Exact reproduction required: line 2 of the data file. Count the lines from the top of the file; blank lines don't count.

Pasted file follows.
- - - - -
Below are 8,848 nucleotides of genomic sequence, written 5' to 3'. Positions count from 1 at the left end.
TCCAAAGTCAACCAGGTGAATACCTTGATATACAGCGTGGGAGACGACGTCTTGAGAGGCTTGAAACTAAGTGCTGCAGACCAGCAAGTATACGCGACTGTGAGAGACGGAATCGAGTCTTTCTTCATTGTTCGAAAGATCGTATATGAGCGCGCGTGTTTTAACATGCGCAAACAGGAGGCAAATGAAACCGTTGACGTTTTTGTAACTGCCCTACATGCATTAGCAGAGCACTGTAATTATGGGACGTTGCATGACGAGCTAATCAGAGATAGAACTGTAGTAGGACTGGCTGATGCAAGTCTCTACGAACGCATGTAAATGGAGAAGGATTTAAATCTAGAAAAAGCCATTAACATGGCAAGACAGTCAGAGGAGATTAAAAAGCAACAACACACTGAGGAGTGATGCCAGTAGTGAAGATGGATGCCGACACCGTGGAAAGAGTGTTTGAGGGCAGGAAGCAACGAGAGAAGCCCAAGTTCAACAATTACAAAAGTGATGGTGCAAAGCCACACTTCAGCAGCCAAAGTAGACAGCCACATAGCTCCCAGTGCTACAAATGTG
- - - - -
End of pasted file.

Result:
TCCAAAGTCAACCAGGTGAATACCTTGATATACAGCGTGGGAGACGACGTCTTGAGAGGCTTGAAACTAAGTGCTGCAGACCAGCAAGTATACGCGACTGTGAGAGACGGAATCGAGTCTTTCTTCATTGTTCGAAAGATCGTATATGAGCGCGCGTGTTTTAACATGCGCAAACAGGAGGCAAATGAAACCGTTGACGTTTTTGTAACTGCCCTACATGCATTAGCAGAGCACTGTAATTATGGGACGTTGCATGACGAGCTAATCAGAGATAGAACTGTAGTAGGACTGGCTGATGCAAGTCTCTACGAACGCATGTAAATGGAGAAGGATTTAAATCTAGAAAAAGCCATTAACATGGCAAGACAGTCAGAGGAGATTAAAAAGCAACAACACACTGAGGAGTGATGCCAGTAGTGAAGATGGATGCCGACACCGTGGAAAGAGTGTTTGAGGGCAGGAAGCAACGAGAGAAGCCCAAGTTCAACAATTACAAAAGTGATGGTGCAAAGCCACACTTCAGCAGCCAAAGTAGACAGCCACATAGCTCCCAGTGCTACAAATGTG